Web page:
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Food forms the key to any city. Local delicacies are drenched in its flavours and quite often the combination of nibble and scent will transport you to its headier streets.

For those who have suffered strife in their homeland, it also becomes a way to reconnect with their culture and community.

The initiative #CookForSyria — which is hosting pop-ups through 2018 Dubai Food Festival that runs until March 3 — began as a supper club for friends and grew into a global awareness and charity campaign to aid war-weary citizens both in and out of Syria.

Now, the project has grown to include more than 50 eateries and generated £350,000 (Dh1,777,979), which benefits children affected by the bloodshed.

This year, on March 2, #CookForSyria is holding its first official dinner by the original team — including its founder Clerkenwellboy. It pairs up with Inked, a space in Alserkal Avenue, Dubai, known for its fantastic — if a tad unconventional — pop-up meals. (For Gulf News tabloid!’s interview with the owners of Inked, married couple Kenza and Patrick Jarjour, click here)

However, for this plate up, the owners say: “This pop-up isn’t meant to be unusual this time, it is meant to get people together and involved in a cause that is very important to all the parties involved. We are all thankful to have been given the opportunity to be part of this movement and we hope that it will continue to grow; when it comes to change every step matters.”

With a range of dishes reminiscent of the area — old favourites some, others that sparkle with the flash of inspiration — the warehouse-turned-chef laboratory is gearing up for a food fest. “We will be proposing dishes that are inspired by the #cookforsyria recipe book but Inked have created their own recipes, trying to be at the same time respectful of the Syrian cooking heritage but realising it the INKED way,” explains cookbook contributor Dalia Dogmoch.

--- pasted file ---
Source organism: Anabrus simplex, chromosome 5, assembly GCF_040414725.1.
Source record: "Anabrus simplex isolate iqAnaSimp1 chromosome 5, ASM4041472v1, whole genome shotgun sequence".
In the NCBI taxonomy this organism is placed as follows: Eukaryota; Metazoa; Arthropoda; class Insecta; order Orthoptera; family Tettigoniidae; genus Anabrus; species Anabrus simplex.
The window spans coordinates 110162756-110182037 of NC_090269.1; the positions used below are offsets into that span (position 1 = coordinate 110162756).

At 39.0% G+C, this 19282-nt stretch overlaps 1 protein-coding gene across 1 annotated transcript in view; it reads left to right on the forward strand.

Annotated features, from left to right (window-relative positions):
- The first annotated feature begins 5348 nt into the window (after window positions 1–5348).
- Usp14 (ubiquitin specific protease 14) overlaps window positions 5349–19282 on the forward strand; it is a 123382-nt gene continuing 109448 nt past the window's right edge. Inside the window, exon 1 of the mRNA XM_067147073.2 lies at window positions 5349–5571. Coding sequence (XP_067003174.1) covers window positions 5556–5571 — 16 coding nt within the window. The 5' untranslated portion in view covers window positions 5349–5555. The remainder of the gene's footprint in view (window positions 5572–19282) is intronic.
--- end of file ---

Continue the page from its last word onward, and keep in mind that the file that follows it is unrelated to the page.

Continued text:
The vision of the project though simple makes for a tall order: “To raise awareness of the plight of Syrian children, and raise funds to get them out of harm’s way. No child should live in these conditions.”

She explains the funds are raised through a slew of events including “dinners, bake sales, pop-up dinners and the cookbook” and help keep displaced children safe and well. It helps “Unicef’s Children of Syria Fund, which is placing Syrian children in a safe and child-friendly place to live and learn,” says Dogmoch.

To weave through the narrative of a country, it’s important to know its flavours. “There is always a culture, and a story behind a dish, a plate. With Syria’s raging war, it is more important than ever to tell the Syrian story, to safe keep it and to share it with the world,” says Dogmoch. And so she and her allies work towards hosting even more pop-ups — trying to make life a little better, one bite at a time.


Don’t miss it!

#CookForSyriaDxb will be held at INKED on March 2. Dh495 includes a four-course dinner that begins at 8pm. All proceeds go to charity.